Sep 16, 2017wyenotgo rated this title 3 out of 5 stars
This is a far different Steinbeck from the fellow who wrote "The Grapes of Wrath". Not a travelogue but a nostalgic retrospective on what America meant to him. And in its final pages, a lament when he found himself face-to-face with the agony of America finally beginning, painfully, bitterly, terrifyingly to deal with its heritage of shattered race relations.
The book was written in 1961, at the time of the Kennedy inauguration. As such, it depicts an America that had long been the envy of all the world (even the Soviets, through gritted teeth) and yet it was already a nation at war with itself, unable to come to terms with the lofty ideals expressed in its own founding documents. So what can we say about this book today, when much of America has turned its back on its early dreams? How does it tally with the sickening truth of America's failure to live up to those impossibly optimistic aspirations, a time when civil discourse has become impossible and no one knows any more what is truth? When what individuals choose to believe (or claim to believe) is all that matters and if facts presented do not suit one's purpose, alternative facts will do?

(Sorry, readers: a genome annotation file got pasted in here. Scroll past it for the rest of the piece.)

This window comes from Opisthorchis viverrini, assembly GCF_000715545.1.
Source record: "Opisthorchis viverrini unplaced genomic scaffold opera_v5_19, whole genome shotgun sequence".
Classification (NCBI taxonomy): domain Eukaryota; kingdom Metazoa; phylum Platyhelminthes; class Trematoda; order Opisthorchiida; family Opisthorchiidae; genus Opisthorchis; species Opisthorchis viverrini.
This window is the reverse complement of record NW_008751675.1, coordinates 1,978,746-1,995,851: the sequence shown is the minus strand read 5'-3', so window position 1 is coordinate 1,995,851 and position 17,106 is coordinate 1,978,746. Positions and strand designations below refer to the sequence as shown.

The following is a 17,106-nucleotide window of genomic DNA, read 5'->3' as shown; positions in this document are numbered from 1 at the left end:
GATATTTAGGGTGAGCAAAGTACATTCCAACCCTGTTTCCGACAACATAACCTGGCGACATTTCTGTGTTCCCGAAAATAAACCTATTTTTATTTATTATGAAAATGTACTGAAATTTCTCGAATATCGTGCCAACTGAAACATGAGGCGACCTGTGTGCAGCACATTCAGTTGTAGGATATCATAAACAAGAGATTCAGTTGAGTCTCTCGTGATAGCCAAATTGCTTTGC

What journey might Steinbeck, or anyone else of his era undertake today "in search of America"?